EU, UN and AU Leaders Plan Fight Against Libyan Slave Trade

Published: 01 December 2017

Tripoli cityscapeTripoli, Libya (Photo: Patrick André Perron, CC BY 3.0)

By Renee Picard

European and African leaders developed an emergency plan for combating Libyan human smuggling networks. The plan would also give victims stranded in detention camps an option to return home, Reuters reported on Thursday.

The plan developed at a summit on Wednesday in the Ivory Coast includes measures to arrest traffickers, freeze their assets and impose financial sanctions. Some of them may even face the judges of the International Criminal Court. A mass repatriation of migrants from Libya to their home countries would be financed by the EU and organized by the International Organization for Migration.

In November, CNN documented atrocious human rights violations found to be commonplace in Libya. Most migrants arrive to the country with hopes to embark on a typically treacherous boat ride to Europe. Instead, in a video obtained by CNN, Libyan traffickers auctioned off migrants from Sub-Saharan Africa as slaves. Some migrants were sold as farm laborers for as little as $400.

After the CNN report, rallies erupted in Paris, Stockholm and New York. Protesters shouted, “Free our brothers!”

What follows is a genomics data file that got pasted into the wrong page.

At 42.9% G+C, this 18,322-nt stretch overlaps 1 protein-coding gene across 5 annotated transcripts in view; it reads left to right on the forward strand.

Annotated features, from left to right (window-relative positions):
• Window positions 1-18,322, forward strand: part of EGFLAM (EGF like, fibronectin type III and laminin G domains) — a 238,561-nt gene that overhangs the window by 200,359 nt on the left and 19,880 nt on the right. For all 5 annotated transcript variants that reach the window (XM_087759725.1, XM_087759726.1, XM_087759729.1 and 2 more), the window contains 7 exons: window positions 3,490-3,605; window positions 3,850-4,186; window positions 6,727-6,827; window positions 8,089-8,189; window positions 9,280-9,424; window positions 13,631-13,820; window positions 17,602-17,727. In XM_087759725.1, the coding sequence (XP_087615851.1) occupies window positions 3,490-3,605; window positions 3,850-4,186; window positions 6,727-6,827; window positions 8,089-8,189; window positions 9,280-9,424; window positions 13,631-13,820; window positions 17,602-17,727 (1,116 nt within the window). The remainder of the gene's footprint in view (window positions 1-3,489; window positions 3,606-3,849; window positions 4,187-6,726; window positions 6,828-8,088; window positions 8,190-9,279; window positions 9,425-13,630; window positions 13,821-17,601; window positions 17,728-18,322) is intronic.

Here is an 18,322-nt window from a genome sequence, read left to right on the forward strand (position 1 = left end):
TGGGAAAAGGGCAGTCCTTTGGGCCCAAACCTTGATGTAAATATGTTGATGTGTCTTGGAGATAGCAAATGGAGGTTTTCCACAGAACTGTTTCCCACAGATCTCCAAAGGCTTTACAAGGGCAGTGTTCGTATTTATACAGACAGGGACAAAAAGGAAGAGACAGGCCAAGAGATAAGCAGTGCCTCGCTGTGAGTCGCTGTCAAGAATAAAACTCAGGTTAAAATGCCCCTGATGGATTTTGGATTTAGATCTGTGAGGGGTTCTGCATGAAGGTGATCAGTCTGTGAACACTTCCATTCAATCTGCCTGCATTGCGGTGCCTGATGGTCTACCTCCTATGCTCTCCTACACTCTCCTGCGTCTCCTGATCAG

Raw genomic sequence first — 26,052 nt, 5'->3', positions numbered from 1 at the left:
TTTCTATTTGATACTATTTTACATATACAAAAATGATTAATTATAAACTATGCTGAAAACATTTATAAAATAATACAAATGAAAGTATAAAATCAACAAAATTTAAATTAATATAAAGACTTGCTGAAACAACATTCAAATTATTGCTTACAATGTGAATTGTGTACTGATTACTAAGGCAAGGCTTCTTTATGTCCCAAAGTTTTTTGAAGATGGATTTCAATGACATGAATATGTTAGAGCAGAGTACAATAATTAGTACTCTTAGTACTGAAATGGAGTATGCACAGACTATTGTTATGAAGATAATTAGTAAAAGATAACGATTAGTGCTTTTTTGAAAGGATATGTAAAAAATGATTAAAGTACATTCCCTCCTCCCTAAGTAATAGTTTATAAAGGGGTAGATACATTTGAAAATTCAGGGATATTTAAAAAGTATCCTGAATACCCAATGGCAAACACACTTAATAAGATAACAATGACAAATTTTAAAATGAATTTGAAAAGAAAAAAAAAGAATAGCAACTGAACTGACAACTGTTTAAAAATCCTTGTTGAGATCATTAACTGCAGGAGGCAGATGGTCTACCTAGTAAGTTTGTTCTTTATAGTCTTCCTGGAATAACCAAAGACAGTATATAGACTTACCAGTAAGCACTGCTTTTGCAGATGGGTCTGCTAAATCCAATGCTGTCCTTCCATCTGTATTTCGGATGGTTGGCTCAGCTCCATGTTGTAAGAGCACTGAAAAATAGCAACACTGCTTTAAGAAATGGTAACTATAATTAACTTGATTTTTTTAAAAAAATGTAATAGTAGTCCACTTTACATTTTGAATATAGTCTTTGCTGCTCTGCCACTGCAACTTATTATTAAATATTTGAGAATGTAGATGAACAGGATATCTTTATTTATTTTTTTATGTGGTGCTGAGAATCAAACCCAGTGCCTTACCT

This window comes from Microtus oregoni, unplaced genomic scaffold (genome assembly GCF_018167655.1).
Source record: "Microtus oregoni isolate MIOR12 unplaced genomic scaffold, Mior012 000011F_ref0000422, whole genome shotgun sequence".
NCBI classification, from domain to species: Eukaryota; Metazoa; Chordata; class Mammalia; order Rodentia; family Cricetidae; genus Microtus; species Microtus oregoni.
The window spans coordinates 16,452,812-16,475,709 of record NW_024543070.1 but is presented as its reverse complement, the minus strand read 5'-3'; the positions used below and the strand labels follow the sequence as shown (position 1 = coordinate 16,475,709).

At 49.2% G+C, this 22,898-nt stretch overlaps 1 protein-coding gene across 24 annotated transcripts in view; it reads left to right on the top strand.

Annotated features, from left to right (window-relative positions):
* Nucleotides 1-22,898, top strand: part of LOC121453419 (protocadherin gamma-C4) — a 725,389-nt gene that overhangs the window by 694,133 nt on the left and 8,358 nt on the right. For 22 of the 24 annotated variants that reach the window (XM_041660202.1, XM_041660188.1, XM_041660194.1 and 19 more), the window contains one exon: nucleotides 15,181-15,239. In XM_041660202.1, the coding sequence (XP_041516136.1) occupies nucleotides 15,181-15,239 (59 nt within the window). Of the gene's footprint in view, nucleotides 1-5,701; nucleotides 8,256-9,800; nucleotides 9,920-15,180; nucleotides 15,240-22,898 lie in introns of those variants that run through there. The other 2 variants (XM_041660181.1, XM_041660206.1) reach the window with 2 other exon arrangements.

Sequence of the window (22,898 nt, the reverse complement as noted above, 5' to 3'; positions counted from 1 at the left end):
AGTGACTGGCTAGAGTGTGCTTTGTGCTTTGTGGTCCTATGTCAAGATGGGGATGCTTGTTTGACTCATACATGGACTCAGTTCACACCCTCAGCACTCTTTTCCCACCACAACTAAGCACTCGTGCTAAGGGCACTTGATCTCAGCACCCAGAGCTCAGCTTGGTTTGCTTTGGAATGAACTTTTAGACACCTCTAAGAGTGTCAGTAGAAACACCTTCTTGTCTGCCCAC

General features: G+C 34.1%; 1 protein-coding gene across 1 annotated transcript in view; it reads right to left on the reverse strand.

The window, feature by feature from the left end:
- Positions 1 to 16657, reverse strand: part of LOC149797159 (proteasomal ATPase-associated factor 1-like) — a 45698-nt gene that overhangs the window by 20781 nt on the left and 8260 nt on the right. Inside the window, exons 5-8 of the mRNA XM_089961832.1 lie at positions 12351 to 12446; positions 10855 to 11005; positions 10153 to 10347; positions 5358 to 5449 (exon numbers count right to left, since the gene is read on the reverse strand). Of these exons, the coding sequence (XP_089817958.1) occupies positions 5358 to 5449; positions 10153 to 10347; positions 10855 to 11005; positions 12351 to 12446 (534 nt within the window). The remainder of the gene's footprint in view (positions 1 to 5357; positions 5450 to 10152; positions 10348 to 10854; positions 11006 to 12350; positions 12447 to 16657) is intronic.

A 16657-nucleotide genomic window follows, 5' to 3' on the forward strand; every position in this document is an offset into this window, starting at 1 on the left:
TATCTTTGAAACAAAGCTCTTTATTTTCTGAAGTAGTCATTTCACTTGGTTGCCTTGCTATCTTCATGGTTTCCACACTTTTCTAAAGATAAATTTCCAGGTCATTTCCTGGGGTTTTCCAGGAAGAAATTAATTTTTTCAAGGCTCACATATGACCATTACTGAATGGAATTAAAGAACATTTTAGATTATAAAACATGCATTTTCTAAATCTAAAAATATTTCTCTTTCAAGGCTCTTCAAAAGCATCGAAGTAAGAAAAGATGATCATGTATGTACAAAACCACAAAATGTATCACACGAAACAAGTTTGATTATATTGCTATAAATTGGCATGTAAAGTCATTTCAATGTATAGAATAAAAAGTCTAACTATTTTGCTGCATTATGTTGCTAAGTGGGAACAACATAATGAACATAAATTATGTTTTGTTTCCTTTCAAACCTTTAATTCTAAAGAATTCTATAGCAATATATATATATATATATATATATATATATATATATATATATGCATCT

“Given our own history…we cannot remain silent when human beings are being mistreated and auctioned off like cattle,” the Rwandan foreign ministry said in response to the shocking images, offering asylum to 30,000 migrants.

"I abhor these appalling acts and call upon all competent authorities to investigate these activities without delay and to bring the perpetrators to justice," UN Secretary-General António Guterres said.

With 400,000 to 700,000 migrants estimated to be trapped in Libya, French president Emmanuel Macron summoned the UN Security Council, calling the slave auctions “a crime against humanity.”

Many critics blame the EU’s migration policies for trapping so many migrants in Libya. The EU paid African authorities, particularly from Niger and Libya, to detain migrants. This filled the country with migrants and made them vulnerable to organized crime, according The Washington Post.

The first evacuation, drafted by leaders of Libya, France, Germany, Chad, Niger and four other countries at Wednesday’s meeting, sets the target to 3,800 repatriations.

African countries also agreed to launch a program to educate their citizens about the risks of migration. Experts claim many of the repatriated will attempt to leave their countries again. Greater economic development could stem the migration problem at its source.